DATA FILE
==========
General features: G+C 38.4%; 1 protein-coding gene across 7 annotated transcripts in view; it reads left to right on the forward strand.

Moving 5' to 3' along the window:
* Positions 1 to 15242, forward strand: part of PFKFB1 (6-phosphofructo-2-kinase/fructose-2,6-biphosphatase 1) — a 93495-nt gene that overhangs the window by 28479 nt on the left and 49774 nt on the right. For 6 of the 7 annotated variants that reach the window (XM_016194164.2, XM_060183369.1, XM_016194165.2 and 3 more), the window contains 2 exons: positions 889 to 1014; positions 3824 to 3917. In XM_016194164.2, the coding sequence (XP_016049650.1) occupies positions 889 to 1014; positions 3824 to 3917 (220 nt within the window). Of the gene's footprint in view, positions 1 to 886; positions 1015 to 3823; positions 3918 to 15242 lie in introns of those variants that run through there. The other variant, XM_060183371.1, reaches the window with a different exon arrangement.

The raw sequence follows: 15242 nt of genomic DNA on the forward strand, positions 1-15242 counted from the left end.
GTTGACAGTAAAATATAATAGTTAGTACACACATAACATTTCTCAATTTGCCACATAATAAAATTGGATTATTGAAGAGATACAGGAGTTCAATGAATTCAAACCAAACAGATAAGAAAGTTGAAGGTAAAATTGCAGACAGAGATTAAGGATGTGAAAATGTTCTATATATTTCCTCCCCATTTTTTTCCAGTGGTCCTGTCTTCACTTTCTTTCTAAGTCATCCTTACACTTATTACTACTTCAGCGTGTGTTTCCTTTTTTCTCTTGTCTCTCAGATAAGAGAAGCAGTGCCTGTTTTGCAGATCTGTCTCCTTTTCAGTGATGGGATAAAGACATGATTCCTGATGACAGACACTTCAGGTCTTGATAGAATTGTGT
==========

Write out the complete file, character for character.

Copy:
General features: G+C 38.4%; 1 protein-coding gene across 7 annotated transcripts in view; it reads left to right on the forward strand.

Moving 5' to 3' along the window:
* Positions 1 to 15242, forward strand: part of PFKFB1 (6-phosphofructo-2-kinase/fructose-2,6-biphosphatase 1) — a 93495-nt gene that overhangs the window by 28479 nt on the left and 49774 nt on the right. For 6 of the 7 annotated variants that reach the window (XM_016194164.2, XM_060183369.1, XM_016194165.2 and 3 more), the window contains 2 exons: positions 889 to 1014; positions 3824 to 3917. In XM_016194164.2, the coding sequence (XP_016049650.1) occupies positions 889 to 1014; positions 3824 to 3917 (220 nt within the window). Of the gene's footprint in view, positions 1 to 886; positions 1015 to 3823; positions 3918 to 15242 lie in introns of those variants that run through there. The other variant, XM_060183371.1, reaches the window with a different exon arrangement.

The raw sequence follows: 15242 nt of genomic DNA on the forward strand, positions 1-15242 counted from the left end.
GTTGACAGTAAAATATAATAGTTAGTACACACATAACATTTCTCAATTTGCCACATAATAAAATTGGATTATTGAAGAGATACAGGAGTTCAATGAATTCAAACCAAACAGATAAGAAAGTTGAAGGTAAAATTGCAGACAGAGATTAAGGATGTGAAAATGTTCTATATATTTCCTCCCCATTTTTTTCCAGTGGTCCTGTCTTCACTTTCTTTCTAAGTCATCCTTACACTTATTACTACTTCAGCGTGTGTTTCCTTTTTTCTCTTGTCTCTCAGATAAGAGAAGCAGTGCCTGTTTTGCAGATCTGTCTCCTTTTCAGTGATGGGATAAAGACATGATTCCTGATGACAGACACTTCAGGTCTTGATAGAATTGTGT